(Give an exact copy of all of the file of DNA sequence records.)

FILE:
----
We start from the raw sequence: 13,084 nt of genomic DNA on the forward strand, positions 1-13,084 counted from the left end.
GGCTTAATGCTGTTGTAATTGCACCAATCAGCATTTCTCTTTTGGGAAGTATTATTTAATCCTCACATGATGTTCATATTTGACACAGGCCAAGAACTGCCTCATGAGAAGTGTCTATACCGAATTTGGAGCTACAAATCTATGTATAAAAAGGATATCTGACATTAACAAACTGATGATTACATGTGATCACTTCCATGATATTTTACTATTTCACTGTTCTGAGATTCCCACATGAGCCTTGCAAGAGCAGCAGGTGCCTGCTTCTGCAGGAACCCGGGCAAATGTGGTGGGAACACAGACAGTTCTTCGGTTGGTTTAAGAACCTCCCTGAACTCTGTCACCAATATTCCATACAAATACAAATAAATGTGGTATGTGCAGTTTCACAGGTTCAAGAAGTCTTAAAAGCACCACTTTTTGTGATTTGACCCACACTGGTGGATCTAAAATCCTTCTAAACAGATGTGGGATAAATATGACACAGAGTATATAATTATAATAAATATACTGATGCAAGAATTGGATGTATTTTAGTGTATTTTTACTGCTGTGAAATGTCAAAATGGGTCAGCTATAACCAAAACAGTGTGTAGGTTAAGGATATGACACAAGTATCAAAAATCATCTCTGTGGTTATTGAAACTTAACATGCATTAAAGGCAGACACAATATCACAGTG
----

We start from the raw sequence: 13,084 nt of genomic DNA on the forward strand, positions 1-13,084 counted from the left end.
GGCTTAATGCTGTTGTAATTGCACCAATCAGCATTTCTCTTTTGGGAAGTATTATTTAATCCTCACATGATGTTCATATTTGACACAGGCCAAGAACTGCCTCATGAGAAGTGTCTATACCGAATTTGGAGCTACAAATCTATGTATAAAAAGGATATCTGACATTAACAAACTGATGATTACATGTGATCACTTCCATGATATTTTACTATTTCACTGTTCTGAGATTCCCACATGAGCCTTGCAAGAGCAGCAGGTGCCTGCTTCTGCAGGAACCCGGGCAAATGTGGTGGGAACACAGACAGTTCTTCGGTTGGTTTAAGAACCTCCCTGAACTCTGTCACCAATATTCCATACAAATACAAATAAATGTGGTATGTGCAGTTTCACAGGTTCAAGAAGTCTTAAAAGCACCACTTTTTGTGATTTGACCCACACTGGTGGATCTAAAATCCTTCTAAACAGATGTGGGATAAATATGACACAGAGTATATAATTATAATAAATATACTGATGCAAGAATTGGATGTATTTTAGTGTATTTTTACTGCTGTGAAATGTCAAAATGGGTCAGCTATAACCAAAACAGTGTGTAGGTTAAGGATATGACACAAGTATCAAAAATCATCTCTGTGGTTATTGAAACTTAACATGCATTAAAGGCAGACACAATATCACAGTG